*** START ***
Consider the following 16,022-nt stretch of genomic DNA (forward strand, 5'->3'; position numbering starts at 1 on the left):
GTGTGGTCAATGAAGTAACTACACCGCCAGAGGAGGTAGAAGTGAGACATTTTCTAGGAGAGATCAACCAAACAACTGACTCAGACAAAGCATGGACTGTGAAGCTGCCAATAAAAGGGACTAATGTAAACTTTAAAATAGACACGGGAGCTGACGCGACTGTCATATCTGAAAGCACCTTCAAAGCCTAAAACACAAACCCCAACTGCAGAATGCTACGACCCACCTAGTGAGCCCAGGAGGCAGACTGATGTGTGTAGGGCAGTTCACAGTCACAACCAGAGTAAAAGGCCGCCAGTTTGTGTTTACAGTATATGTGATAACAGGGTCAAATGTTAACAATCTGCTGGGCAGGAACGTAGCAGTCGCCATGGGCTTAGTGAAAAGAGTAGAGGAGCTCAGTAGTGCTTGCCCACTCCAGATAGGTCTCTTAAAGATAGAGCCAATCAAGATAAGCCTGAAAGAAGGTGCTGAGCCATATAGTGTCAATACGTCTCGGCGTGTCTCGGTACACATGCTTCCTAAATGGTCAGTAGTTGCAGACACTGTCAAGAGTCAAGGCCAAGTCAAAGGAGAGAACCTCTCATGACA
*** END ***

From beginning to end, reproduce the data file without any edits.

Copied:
Consider the following 16,022-nt stretch of genomic DNA (forward strand, 5'->3'; position numbering starts at 1 on the left):
GTGTGGTCAATGAAGTAACTACACCGCCAGAGGAGGTAGAAGTGAGACATTTTCTAGGAGAGATCAACCAAACAACTGACTCAGACAAAGCATGGACTGTGAAGCTGCCAATAAAAGGGACTAATGTAAACTTTAAAATAGACACGGGAGCTGACGCGACTGTCATATCTGAAAGCACCTTCAAAGCCTAAAACACAAACCCCAACTGCAGAATGCTACGACCCACCTAGTGAGCCCAGGAGGCAGACTGATGTGTGTAGGGCAGTTCACAGTCACAACCAGAGTAAAAGGCCGCCAGTTTGTGTTTACAGTATATGTGATAACAGGGTCAAATGTTAACAATCTGCTGGGCAGGAACGTAGCAGTCGCCATGGGCTTAGTGAAAAGAGTAGAGGAGCTCAGTAGTGCTTGCCCACTCCAGATAGGTCTCTTAAAGATAGAGCCAATCAAGATAAGCCTGAAAGAAGGTGCTGAGCCATATAGTGTCAATACGTCTCGGCGTGTCTCGGTACACATGCTTCCTAAATGGTCAGTAGTTGCAGACACTGTCAAGAGTCAAGGCCAAGTCAAAGGAGAGAACCTCTCATGACA